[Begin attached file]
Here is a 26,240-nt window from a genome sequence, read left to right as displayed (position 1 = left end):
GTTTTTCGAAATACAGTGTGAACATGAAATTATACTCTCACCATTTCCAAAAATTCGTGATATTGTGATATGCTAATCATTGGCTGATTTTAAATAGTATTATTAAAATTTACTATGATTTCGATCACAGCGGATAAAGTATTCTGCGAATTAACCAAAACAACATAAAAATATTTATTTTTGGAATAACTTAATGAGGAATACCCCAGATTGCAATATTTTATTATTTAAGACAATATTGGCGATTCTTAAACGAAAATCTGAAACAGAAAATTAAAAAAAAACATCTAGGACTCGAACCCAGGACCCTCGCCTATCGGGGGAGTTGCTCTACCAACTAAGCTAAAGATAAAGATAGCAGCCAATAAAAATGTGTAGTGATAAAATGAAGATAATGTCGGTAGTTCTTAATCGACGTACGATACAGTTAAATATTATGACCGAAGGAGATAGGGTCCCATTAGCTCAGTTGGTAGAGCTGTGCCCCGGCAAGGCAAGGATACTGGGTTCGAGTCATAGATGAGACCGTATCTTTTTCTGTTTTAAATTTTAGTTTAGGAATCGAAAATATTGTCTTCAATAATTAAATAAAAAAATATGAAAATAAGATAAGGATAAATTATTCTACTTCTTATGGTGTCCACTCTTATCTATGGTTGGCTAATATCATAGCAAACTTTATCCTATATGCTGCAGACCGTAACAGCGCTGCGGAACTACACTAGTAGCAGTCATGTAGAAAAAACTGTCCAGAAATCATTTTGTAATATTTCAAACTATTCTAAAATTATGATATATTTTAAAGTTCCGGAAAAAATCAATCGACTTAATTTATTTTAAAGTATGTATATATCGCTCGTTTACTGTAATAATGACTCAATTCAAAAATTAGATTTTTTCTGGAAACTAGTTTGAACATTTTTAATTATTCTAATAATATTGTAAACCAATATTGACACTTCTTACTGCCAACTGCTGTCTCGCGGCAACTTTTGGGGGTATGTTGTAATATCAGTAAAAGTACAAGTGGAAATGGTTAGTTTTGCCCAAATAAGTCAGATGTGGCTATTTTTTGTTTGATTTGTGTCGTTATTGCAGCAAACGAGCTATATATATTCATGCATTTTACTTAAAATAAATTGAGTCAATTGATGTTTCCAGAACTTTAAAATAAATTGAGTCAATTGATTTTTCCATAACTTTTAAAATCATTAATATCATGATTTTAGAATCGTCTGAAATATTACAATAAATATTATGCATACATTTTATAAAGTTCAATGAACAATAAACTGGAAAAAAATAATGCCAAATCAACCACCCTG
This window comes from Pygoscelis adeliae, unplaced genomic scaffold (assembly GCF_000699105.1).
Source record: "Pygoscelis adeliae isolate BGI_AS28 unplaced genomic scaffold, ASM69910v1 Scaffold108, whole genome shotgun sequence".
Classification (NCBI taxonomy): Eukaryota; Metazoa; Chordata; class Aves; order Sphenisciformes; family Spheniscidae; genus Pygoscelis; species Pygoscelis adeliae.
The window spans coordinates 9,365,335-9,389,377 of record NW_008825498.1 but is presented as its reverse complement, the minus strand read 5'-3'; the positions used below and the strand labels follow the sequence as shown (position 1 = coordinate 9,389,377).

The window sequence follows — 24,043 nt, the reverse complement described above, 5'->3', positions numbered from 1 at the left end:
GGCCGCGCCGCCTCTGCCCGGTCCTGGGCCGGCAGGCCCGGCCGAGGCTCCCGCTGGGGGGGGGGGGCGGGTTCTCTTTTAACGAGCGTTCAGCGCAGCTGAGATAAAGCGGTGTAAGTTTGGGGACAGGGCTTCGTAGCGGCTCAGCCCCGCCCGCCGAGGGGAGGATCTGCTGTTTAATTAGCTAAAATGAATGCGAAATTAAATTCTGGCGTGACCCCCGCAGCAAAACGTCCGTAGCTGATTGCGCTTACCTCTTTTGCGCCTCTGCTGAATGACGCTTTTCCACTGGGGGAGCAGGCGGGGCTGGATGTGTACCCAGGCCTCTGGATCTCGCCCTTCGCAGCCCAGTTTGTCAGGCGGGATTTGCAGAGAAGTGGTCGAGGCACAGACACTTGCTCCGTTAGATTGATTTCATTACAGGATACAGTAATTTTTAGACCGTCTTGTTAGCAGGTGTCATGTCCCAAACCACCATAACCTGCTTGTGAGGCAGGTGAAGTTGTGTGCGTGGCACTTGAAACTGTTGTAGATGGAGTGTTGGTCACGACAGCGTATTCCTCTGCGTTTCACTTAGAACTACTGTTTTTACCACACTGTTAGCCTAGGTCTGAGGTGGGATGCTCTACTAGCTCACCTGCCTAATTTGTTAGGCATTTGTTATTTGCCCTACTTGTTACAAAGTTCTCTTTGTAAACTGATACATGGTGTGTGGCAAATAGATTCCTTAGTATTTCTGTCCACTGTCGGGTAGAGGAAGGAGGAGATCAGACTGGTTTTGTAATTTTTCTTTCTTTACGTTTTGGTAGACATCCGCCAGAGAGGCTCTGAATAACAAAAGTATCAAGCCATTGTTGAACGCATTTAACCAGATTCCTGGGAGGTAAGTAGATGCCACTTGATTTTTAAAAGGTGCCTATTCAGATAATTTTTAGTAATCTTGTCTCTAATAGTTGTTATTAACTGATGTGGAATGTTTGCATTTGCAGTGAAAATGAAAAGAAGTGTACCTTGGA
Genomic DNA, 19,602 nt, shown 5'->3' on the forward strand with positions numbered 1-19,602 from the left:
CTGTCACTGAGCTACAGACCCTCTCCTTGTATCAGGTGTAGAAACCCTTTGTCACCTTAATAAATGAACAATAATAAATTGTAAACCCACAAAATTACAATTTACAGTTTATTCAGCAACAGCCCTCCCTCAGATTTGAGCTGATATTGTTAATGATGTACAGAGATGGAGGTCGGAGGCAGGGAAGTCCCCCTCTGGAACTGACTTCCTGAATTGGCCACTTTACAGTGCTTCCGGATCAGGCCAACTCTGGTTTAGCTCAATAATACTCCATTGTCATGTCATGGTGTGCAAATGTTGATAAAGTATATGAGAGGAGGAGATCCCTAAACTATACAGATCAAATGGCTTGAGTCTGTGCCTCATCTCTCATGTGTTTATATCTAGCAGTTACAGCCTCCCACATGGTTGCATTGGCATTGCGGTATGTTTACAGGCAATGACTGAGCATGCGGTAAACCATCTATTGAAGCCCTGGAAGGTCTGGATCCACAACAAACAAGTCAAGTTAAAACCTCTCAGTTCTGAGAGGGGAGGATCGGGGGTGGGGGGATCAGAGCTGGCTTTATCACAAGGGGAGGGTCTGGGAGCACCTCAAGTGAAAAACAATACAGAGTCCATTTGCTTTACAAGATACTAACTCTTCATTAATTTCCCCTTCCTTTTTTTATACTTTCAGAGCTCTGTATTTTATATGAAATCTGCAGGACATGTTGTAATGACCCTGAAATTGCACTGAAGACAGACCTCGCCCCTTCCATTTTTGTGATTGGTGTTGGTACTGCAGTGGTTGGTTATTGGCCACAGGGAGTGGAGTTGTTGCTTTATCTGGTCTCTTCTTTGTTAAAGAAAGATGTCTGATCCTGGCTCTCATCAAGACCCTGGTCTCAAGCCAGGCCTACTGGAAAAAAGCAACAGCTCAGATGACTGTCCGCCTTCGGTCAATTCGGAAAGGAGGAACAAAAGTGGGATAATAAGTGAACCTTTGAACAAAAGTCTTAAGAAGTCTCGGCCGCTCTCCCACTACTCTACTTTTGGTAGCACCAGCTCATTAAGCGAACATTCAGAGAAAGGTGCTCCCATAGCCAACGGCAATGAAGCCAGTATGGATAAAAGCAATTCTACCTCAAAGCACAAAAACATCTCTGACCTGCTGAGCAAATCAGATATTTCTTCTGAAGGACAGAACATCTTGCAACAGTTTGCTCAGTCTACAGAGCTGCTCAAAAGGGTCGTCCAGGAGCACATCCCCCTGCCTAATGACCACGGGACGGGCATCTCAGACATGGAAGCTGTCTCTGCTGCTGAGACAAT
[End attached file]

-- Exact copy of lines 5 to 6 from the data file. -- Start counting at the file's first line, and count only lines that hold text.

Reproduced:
Classification (NCBI taxonomy): Eukaryota; Metazoa; Chordata; class Aves; order Sphenisciformes; family Spheniscidae; genus Pygoscelis; species Pygoscelis adeliae.
The window spans coordinates 9,365,335-9,389,377 of record NW_008825498.1 but is presented as its reverse complement, the minus strand read 5'-3'; the positions used below and the strand labels follow the sequence as shown (position 1 = coordinate 9,389,377).